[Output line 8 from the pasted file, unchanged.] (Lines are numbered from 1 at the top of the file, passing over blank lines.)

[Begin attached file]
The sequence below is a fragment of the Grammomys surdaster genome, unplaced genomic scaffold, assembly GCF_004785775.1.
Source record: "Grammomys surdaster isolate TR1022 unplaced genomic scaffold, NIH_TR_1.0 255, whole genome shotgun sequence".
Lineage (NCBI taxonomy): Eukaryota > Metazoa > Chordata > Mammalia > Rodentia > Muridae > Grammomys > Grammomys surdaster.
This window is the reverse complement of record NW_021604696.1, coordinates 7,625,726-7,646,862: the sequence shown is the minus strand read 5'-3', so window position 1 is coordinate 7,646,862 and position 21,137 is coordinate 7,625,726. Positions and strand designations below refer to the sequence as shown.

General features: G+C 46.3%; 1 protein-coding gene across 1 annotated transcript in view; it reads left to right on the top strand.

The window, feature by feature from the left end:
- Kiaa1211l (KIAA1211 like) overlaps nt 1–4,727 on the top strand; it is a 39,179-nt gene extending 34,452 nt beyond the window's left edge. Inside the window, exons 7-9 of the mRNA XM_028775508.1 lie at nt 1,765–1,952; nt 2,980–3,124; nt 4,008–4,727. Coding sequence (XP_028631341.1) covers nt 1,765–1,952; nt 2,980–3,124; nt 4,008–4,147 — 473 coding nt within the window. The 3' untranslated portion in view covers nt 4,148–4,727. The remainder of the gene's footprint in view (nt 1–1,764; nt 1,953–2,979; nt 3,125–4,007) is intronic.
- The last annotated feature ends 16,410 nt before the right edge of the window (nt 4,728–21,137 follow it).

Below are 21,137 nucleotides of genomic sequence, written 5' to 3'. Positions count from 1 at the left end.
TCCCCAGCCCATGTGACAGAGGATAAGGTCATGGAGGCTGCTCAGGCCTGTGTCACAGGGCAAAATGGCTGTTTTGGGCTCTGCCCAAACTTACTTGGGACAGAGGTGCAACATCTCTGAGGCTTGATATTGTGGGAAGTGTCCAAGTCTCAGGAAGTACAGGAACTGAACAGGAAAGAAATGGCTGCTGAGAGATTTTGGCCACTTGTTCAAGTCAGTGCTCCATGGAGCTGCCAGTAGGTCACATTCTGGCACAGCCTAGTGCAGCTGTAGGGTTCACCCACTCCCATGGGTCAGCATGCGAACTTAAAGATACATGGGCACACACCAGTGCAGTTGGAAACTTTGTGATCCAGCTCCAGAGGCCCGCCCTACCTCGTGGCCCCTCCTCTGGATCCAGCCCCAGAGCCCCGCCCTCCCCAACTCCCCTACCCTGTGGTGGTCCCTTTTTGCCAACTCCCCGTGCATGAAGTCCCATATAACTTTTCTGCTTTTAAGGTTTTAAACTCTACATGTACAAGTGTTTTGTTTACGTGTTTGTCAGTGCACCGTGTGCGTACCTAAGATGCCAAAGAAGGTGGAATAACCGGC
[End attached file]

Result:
- The last annotated feature ends 16,410 nt before the right edge of the window (nt 4,728–21,137 follow it).